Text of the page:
Izumi, O., Oyama, K., and Suzuki, Y., “Effects of superimposed ultrasonic vibration on compressive deformations of metals,” The Research Institute of Iron, Steel and other Metals, Tohoku, University Sendai, Japan.
Sansome, D. H., 1989, “Engineering developments in ultrasonic tube-drawing-equipment,” ITA Conference Tube 89, Singapore, Oct.
Siegert,  K., and Möck,  A., 1996, “Wire drawing with ultrasonically oscillating dies,” J. Mater. Process. Technol., 60, pp. 657–660.
Moeck, A., 1999, “Beitrag zur Wirkung des Ultraschalls auf das Umformen am Beispiel des Draht und Rohrziehens mit in Eigenfrequenz schwingender Matrize,” Dissertation, Universität Stuttgart, in print.
Lucas, M., 1989, “Schwingungsanalyse bei Ultraschall-frequenzen,” 12th Biennial Conf. On Mech. Vibr. Noise, DE184, Sept., pp. 235–240.
Lucas,  M., 1996, “Vibration sensitivity in the design of ultrasonic forming dies,” Ultrasonics, 34, pp. 35–41.
Siebel,  E., 1947, “Der derzeitige Stand der Erkenntnisse über die mechanischen Vorgänge beim Drahtziehen,” Stahl und Eisen,66/67, 11/12 , pp. 171–180.
Malek, R., 1997, “Beitrag zum Rohrziehen mit ultraschallerregtem Dorn,” Dissertation, Universität Stuttgart, Beiträge zur Umformtechnick, 15, DGM Informationsgesellschaft Verlag.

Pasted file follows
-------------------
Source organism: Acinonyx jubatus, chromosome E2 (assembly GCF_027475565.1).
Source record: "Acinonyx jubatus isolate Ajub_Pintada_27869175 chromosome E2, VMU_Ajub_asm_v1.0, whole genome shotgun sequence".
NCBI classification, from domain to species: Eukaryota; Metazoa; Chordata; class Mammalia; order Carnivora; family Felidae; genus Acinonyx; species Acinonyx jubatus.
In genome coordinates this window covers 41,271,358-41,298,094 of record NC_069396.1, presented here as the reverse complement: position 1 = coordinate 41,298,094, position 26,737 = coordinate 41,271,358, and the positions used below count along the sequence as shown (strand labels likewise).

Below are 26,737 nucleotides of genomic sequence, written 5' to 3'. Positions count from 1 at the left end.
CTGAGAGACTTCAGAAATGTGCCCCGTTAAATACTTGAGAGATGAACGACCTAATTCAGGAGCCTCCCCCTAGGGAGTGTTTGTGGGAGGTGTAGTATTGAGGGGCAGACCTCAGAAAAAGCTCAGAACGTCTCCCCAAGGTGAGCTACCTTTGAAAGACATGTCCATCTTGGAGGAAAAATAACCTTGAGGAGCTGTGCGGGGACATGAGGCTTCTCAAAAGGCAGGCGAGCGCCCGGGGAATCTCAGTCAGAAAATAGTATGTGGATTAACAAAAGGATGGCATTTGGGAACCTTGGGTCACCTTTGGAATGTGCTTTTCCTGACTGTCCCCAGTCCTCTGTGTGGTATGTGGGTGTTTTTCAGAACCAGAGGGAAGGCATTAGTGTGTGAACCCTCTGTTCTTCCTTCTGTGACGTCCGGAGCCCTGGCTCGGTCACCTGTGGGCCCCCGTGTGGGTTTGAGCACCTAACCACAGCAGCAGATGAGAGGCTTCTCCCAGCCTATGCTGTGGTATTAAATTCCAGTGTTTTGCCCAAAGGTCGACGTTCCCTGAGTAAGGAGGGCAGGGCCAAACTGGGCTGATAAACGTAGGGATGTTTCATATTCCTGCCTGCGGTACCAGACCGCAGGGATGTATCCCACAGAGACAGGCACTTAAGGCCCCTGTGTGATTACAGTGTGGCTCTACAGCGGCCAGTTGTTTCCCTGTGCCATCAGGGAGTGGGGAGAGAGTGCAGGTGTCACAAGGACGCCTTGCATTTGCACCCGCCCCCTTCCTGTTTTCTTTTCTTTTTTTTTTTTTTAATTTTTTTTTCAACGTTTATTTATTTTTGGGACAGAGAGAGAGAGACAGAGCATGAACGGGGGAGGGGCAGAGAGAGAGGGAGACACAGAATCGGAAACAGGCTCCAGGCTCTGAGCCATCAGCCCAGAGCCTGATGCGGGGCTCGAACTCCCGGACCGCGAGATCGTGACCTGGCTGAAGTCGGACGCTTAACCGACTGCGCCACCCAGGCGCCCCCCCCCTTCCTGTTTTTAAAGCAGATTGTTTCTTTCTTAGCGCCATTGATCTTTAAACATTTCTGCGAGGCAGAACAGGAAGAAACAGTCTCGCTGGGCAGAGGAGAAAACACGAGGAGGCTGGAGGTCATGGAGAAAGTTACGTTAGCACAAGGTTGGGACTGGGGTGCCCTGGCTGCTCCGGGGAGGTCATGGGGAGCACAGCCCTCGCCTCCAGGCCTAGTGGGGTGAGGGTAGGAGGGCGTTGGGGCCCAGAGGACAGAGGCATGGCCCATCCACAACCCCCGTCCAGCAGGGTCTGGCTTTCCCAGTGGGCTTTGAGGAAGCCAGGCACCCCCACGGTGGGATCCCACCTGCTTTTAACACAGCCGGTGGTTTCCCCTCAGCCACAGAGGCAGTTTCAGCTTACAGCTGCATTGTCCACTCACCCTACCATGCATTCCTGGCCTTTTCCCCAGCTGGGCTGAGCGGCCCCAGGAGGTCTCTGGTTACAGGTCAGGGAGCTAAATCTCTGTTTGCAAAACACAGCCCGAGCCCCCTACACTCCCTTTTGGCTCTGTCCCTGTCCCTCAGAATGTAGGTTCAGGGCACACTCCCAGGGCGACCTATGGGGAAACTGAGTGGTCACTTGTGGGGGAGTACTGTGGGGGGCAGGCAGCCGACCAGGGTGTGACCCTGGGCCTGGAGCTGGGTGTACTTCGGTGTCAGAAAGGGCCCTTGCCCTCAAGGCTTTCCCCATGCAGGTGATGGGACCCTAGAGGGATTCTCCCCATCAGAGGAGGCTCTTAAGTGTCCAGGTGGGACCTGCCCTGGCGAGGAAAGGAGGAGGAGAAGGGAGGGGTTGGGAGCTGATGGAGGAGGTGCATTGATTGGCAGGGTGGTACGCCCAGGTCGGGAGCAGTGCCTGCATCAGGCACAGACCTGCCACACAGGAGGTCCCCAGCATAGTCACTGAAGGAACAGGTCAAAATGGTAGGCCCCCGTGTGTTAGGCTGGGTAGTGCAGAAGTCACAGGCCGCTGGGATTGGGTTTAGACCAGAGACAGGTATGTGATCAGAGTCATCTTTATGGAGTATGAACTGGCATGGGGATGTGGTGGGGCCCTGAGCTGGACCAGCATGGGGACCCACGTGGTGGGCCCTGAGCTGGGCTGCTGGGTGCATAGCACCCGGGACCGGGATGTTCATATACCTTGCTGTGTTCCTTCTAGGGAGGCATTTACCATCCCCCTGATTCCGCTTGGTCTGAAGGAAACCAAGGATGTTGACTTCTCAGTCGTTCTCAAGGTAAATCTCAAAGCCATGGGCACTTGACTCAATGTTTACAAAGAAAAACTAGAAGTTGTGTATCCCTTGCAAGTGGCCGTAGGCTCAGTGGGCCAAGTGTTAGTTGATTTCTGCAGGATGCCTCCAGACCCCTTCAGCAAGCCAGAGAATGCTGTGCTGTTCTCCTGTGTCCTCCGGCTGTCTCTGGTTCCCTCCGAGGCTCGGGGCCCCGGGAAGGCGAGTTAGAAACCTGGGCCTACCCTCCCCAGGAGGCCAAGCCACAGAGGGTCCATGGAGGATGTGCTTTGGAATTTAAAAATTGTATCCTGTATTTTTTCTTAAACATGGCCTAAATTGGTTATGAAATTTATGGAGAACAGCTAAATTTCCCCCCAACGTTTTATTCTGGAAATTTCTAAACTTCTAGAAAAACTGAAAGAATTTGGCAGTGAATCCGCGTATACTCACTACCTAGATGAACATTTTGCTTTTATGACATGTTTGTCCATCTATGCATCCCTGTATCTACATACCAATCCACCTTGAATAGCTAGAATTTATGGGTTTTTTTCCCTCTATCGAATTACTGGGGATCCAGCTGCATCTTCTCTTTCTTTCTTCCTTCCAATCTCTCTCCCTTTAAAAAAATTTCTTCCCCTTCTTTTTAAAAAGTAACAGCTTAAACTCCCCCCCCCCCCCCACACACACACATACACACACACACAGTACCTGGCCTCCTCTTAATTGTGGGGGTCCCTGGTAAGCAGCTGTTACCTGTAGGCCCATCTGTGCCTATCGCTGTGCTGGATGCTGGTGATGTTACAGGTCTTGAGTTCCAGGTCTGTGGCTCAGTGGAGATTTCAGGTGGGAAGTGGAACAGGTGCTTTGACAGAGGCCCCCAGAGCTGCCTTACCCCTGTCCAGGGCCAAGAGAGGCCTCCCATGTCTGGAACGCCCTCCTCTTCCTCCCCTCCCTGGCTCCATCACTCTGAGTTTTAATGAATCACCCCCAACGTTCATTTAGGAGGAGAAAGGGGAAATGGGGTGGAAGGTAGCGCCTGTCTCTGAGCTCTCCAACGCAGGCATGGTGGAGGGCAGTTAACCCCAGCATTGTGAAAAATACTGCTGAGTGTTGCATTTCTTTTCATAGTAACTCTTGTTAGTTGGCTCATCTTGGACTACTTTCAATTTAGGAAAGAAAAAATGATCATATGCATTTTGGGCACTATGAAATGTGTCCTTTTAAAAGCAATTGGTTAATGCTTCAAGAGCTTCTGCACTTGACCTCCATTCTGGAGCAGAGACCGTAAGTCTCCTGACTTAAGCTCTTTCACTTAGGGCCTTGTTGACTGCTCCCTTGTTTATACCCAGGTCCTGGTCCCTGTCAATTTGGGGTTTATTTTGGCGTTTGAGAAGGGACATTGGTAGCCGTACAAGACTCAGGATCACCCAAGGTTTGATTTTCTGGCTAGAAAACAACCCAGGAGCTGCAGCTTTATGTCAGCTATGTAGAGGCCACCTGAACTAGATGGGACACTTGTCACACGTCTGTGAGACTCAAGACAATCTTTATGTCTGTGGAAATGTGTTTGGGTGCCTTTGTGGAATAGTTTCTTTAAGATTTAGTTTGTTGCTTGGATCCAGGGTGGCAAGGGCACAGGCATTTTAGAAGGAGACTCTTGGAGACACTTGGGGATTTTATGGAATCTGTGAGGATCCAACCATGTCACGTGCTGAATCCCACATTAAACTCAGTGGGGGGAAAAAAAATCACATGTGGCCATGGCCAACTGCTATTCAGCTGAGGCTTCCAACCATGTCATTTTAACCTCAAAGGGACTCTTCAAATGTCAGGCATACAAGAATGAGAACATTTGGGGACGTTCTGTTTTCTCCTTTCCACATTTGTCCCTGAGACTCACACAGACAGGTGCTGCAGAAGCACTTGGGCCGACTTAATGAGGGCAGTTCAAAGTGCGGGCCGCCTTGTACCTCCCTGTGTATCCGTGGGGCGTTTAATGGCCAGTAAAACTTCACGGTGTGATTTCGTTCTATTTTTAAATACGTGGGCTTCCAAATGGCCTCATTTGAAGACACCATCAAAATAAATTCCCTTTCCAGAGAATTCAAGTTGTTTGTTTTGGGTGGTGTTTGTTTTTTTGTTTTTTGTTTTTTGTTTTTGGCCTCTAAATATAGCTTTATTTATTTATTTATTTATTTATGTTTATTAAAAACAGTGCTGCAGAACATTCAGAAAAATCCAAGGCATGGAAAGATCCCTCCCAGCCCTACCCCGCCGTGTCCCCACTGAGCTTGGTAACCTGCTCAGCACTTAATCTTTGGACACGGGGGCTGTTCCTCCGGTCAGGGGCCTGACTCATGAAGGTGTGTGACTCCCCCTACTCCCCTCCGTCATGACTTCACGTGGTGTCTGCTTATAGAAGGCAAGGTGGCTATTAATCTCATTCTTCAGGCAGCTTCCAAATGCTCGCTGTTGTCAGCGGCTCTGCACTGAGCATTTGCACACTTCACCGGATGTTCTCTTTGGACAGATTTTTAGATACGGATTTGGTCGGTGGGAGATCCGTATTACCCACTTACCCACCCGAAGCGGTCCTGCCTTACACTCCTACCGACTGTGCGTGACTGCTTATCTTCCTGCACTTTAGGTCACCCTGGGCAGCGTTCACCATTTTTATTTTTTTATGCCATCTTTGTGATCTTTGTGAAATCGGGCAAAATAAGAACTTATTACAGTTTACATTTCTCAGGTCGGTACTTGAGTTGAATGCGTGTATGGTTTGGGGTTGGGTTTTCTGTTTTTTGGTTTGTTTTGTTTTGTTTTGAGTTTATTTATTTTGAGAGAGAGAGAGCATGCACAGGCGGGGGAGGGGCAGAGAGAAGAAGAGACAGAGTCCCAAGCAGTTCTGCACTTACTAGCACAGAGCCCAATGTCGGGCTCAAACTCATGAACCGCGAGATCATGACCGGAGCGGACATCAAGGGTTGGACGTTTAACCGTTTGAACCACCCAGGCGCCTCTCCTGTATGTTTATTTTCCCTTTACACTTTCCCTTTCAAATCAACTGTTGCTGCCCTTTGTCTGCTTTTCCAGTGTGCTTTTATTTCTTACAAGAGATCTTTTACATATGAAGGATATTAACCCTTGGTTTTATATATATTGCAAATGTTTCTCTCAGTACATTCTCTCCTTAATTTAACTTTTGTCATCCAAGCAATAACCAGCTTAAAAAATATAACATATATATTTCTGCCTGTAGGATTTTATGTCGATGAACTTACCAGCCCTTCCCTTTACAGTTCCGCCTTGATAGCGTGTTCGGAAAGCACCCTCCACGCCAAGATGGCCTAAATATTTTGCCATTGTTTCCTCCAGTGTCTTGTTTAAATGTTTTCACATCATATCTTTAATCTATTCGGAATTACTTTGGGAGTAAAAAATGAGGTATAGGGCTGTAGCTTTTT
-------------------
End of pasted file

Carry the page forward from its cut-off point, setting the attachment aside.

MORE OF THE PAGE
Malek, R., 1995, “Rohrziehen mit ultraschallerregtem Dorn,” Neuere Entwicklungen in der Massivumformung, K. Siegert, ed., pp. 457–475.
Winsper,  C. E., Dawson,  G. R., and Sansome,  D. H., 1970, “An introduction to the mechanics of oscillatory metalworking,” Metals and Materials, Apr., pp. 158–162.
Siegert,  K., and Ulmer,  J., 1998, “Reduction in sliding friction through ultrasonic waves,” Production Engineering, 5, No. 1, pp. 25–28.
SFB 543, Teilprojekt A2, Forschungsbericht 1. Förderperiode, Universität Stuttgart, 2000.
Siegert, K., et al., 1999, “Development of a portable sensor for the three-dimensional measurement of sheet and tool surfaces,” SAE Technical paper Series 1999-01-0684, International Congress, Michigan, Mar. 1–4.

Figures

Grahic Jump Location
Wire-drawing experiment
Grahic Jump Location